a and 1b] demonstrated a hypervascular right neck mass measuring approximately 3.8 cm x 3.0cm, corresponding to the area of palpable abnormality. A central area of decreased echogenicity within this nodal mass likely represented necrosis. Overlying subcutaneous edema was also present. Numerous other enlarged enhancing adjacent lymph nodes were identified. To a similar extent, these findings were demonstrated on the patients soft tissue neck CT [Fig. 2 Preview this figure
Figure 2: Computed Tomography
7 year old male patient: Diagnosis of Ulceroglandular Tularemia Findings: Contrast enhanced coronal CT image of the neck soft tissues, 24 days prior to the ultrasound images, demonstrate multiple enlarged, enhancing, right cervical lymph nodes [red circle]. Findings were found to be consistent with reactive lymphadenopathy, seen in the setting of Tularemia. Suppurative lymphadenopathy is not demonstrated at this time. Technique: mA 300, kvp 100, 2.0 mm slice thickness, with 100ml, Omnipaque 350.
].

Following treatment with IV Clindamycin, the patient was discharged home on PO Ciprofloxacin and Linezolid with the presumed diagnosis of Cat Scratch Disease, despite having a history of a cat bite or scratch. However, the patient was re-admitted to the hospital again, after he was found to have ulceroglandular tularemia after discharge, when the Francisella titers yielded positive results. Upon re-admission, a surgical consultation was obtained to perform an incision and drainage of the complex right neck suppurative lymphadenitis. Following successful incision and drainage the patient was given a PICC line, started on Gentamycin 5mg/kg/day IV q8h, and subsequently discharged.

  DISCUSSION
Top
Abstract
Case Report
Discussion
Teaching Point
Figures
References
Abbreviations
More Images
Your opinion

Etiology & Demographics:
As Tularemia is a relatively rare disease, we know of few radiological clues to elucidate its presence when suspicion arises. In fact, the CDC reports approximately 200 cases per year in the US. These few cases in the literature are thus quite helpful. F. tularensis is a gram-negative coccobacillus, which is responsible for Tularemia. It is found most commonly in North American rabbits and ticks. Transmission may be via inhalation, ingestion, vector associated, or contact with infected tissue. Peak incidence occurs in late spring and early summer, with males and females being equally susceptible to Tularemia. While all ages are equally susceptible to Tularemia; young children and young adults are more likely to participate in activities, which would then make them susceptible to exposure. Risk factors associated with Tularemia involve certain hobbies and/or occupations. These include, but are not limited to: hunting, gardening, landscaping, veterinary medicine, and wildlife work. People living in Arkansas, Missouri, and Oklahoma are at a higher risk due to increased concentration of ticks.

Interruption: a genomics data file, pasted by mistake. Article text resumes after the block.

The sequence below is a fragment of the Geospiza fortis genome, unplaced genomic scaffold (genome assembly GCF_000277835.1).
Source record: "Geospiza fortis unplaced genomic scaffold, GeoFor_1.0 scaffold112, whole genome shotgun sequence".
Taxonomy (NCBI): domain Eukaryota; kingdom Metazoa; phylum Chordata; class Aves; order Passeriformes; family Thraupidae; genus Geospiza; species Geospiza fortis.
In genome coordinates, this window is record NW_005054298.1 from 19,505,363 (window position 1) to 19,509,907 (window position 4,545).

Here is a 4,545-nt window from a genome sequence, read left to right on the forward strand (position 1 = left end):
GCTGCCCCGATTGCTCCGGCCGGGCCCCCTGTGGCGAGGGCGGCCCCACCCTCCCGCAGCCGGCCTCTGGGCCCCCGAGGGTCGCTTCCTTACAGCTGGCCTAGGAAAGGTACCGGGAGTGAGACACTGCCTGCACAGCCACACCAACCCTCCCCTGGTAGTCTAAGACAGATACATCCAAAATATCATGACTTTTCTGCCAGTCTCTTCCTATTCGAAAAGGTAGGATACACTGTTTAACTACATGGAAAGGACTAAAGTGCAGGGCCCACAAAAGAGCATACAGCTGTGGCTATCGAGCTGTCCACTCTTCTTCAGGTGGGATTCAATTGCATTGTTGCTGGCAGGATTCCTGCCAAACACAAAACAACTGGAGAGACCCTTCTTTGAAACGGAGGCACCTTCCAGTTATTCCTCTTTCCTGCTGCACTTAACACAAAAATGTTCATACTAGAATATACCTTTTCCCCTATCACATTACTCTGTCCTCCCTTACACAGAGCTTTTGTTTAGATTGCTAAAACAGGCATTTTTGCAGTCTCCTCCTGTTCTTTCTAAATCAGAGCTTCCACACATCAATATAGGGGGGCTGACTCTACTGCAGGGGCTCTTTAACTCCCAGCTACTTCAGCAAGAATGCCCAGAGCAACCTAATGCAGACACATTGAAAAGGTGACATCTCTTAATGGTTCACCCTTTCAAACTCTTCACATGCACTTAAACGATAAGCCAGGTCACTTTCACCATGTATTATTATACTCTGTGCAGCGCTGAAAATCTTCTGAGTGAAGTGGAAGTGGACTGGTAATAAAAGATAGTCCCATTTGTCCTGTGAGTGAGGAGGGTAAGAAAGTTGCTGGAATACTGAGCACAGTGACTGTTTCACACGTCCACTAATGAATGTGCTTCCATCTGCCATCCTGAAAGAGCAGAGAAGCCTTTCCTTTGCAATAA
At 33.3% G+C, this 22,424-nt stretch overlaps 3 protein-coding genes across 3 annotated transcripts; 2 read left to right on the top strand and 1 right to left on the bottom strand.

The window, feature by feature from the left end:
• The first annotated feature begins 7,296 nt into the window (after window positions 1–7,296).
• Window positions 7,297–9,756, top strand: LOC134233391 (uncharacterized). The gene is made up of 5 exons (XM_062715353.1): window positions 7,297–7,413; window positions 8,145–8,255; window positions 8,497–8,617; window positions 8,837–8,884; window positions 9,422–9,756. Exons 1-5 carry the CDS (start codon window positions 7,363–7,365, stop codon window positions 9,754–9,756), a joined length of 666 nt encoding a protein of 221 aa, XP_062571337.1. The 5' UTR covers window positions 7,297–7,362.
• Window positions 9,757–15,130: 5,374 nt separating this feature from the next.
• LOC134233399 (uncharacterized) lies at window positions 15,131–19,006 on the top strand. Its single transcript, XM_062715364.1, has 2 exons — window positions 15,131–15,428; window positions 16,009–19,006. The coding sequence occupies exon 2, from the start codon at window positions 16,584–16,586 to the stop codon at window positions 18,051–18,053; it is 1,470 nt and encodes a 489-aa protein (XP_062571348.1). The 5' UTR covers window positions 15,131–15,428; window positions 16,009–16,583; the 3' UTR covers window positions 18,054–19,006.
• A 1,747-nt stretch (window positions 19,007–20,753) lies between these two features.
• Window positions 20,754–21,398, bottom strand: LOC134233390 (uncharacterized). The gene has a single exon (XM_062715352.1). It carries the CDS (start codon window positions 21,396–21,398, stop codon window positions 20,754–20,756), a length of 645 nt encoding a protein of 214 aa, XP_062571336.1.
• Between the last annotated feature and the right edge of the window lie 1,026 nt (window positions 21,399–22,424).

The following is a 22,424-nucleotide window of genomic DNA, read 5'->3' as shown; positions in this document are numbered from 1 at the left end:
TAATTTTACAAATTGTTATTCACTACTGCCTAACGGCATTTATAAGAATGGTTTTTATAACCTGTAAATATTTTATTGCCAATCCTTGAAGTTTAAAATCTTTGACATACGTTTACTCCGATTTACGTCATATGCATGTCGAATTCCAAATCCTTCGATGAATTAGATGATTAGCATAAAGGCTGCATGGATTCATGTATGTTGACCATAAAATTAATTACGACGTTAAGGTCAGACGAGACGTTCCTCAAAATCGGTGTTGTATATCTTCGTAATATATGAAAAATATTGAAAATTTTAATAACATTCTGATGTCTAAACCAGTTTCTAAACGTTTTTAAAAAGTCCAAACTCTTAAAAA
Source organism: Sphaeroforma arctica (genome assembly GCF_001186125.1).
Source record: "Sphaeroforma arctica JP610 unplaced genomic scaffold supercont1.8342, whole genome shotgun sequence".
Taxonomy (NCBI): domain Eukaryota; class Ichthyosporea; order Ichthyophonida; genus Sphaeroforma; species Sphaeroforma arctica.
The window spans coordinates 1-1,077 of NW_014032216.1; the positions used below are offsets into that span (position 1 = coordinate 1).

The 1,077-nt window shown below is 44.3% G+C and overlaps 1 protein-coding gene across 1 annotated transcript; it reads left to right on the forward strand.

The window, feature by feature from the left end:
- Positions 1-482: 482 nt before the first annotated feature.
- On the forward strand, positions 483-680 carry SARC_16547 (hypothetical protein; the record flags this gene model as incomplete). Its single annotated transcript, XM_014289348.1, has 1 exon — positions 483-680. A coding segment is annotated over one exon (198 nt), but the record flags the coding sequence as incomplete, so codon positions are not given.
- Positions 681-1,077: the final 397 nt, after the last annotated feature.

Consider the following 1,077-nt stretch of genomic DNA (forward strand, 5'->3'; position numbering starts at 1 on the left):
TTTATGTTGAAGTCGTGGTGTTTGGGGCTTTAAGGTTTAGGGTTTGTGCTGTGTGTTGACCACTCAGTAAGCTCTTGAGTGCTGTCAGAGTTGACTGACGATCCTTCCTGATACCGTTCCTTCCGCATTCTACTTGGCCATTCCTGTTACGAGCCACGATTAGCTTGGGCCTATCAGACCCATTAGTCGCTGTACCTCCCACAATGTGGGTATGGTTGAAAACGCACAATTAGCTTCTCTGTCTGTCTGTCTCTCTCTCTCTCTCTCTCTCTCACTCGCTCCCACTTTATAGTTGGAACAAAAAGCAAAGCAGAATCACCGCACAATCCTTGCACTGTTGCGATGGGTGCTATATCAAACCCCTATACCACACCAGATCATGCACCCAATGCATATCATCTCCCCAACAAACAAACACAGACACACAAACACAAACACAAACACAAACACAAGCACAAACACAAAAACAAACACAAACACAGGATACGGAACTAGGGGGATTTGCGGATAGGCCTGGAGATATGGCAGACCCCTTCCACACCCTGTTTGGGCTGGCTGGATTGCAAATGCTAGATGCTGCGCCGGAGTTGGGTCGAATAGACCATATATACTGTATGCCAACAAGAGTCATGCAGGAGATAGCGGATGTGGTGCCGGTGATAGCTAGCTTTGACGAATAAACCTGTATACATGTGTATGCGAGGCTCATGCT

Clinical & Imagining Findings:
In 1990, the journal of Pediatric Radiology published a case of a 3-year-old male with oropharyngeal tularemia [4]. The patient was found to have a normal chest radiograph, though thickening of the retropharyngeal tissues was visualized on x-ray of the lateral cervical territory. A CT scan of the neck with contrast was performed and revealed “enlarged adenoids with inhomogeneous enhancement surrounding areas of low attenuation…retropharyngeal swelling, and moderate bilateral cervical and submandibular adenopathy.” Repeat CT scan of the neck with contrast was performed weeks later and showed multiple areas of low attenuation with rim enhancement within the nodal masses and in the retropharyngeal space. The radiological report goes onto describe “multiloculated masses with low attenuation centers and enhancing septa seen in both posterior cervical nodal chains consistent with abscess formation.” The study ultimately found that there should be strong consideration for Tularemia in the differential in any patient with its classic symptoms, diffuse cervical lymphadenopathy with evidence of necrosis, and enlarged adenoids.